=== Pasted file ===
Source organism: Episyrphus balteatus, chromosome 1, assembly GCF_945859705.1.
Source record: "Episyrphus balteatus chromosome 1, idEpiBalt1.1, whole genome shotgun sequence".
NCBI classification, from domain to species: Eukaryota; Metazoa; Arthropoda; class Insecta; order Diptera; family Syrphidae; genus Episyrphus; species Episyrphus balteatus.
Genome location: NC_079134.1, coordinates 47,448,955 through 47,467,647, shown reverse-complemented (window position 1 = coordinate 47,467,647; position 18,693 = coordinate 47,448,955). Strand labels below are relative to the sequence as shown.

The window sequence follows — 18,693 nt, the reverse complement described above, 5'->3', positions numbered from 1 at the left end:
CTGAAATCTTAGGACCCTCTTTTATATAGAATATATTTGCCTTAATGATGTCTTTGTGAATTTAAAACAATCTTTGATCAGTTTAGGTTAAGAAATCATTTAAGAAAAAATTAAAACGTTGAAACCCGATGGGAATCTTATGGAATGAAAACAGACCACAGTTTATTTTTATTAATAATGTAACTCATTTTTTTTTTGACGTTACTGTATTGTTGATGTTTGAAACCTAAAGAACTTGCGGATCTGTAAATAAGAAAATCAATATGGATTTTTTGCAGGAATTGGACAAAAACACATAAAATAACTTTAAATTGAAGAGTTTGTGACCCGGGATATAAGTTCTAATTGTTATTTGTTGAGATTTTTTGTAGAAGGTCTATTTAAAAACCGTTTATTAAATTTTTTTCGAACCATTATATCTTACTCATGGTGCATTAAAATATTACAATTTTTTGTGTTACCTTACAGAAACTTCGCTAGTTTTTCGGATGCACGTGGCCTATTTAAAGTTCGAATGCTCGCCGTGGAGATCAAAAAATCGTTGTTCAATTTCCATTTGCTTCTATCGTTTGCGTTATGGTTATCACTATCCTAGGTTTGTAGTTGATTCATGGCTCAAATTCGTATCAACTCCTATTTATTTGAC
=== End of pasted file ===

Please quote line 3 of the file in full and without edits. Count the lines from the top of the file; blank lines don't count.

NCBI classification, from domain to species: Eukaryota; Metazoa; Arthropoda; class Insecta; order Diptera; family Syrphidae; genus Episyrphus; species Episyrphus balteatus.